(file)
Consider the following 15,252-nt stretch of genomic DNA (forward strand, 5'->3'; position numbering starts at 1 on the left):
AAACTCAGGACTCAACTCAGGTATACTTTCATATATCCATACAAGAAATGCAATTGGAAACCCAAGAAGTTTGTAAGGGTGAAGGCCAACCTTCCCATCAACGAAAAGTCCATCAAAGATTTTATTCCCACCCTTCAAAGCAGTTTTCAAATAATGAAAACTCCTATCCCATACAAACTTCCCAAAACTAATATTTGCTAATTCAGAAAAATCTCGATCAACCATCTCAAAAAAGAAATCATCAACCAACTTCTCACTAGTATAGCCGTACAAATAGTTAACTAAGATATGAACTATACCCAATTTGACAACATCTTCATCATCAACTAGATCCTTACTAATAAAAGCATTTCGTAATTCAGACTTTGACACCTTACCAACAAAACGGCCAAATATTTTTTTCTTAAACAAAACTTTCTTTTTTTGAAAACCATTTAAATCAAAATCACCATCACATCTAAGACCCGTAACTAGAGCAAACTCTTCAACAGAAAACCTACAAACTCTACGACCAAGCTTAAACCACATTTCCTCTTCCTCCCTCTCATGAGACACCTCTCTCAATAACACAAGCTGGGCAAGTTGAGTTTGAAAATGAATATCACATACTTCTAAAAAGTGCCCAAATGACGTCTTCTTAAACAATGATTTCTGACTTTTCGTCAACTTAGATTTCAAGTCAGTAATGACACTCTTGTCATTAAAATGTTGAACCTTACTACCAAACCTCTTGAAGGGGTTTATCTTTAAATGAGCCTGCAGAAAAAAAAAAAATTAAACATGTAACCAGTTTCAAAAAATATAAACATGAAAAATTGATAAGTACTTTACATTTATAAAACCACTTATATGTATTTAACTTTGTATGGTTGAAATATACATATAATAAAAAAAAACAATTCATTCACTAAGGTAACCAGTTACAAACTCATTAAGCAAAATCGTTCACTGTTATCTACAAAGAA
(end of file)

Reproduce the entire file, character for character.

Consider the following 15,252-nt stretch of genomic DNA (forward strand, 5'->3'; position numbering starts at 1 on the left):
AAACTCAGGACTCAACTCAGGTATACTTTCATATATCCATACAAGAAATGCAATTGGAAACCCAAGAAGTTTGTAAGGGTGAAGGCCAACCTTCCCATCAACGAAAAGTCCATCAAAGATTTTATTCCCACCCTTCAAAGCAGTTTTCAAATAATGAAAACTCCTATCCCATACAAACTTCCCAAAACTAATATTTGCTAATTCAGAAAAATCTCGATCAACCATCTCAAAAAAGAAATCATCAACCAACTTCTCACTAGTATAGCCGTACAAATAGTTAACTAAGATATGAACTATACCCAATTTGACAACATCTTCATCATCAACTAGATCCTTACTAATAAAAGCATTTCGTAATTCAGACTTTGACACCTTACCAACAAAACGGCCAAATATTTTTTTCTTAAACAAAACTTTCTTTTTTTGAAAACCATTTAAATCAAAATCACCATCACATCTAAGACCCGTAACTAGAGCAAACTCTTCAACAGAAAACCTACAAACTCTACGACCAAGCTTAAACCACATTTCCTCTTCCTCCCTCTCATGAGACACCTCTCTCAATAACACAAGCTGGGCAAGTTGAGTTTGAAAATGAATATCACATACTTCTAAAAAGTGCCCAAATGACGTCTTCTTAAACAATGATTTCTGACTTTTCGTCAACTTAGATTTCAAGTCAGTAATGACACTCTTGTCATTAAAATGTTGAACCTTACTACCAAACCTCTTGAAGGGGTTTATCTTTAAATGAGCCTGCAGAAAAAAAAAAAATTAAACATGTAACCAGTTTCAAAAAATATAAACATGAAAAATTGATAAGTACTTTACATTTATAAAACCACTTATATGTATTTAACTTTGTATGGTTGAAATATACATATAATAAAAAAAAACAATTCATTCACTAAGGTAACCAGTTACAAACTCATTAAGCAAAATCGTTCACTGTTATCTACAAAGAA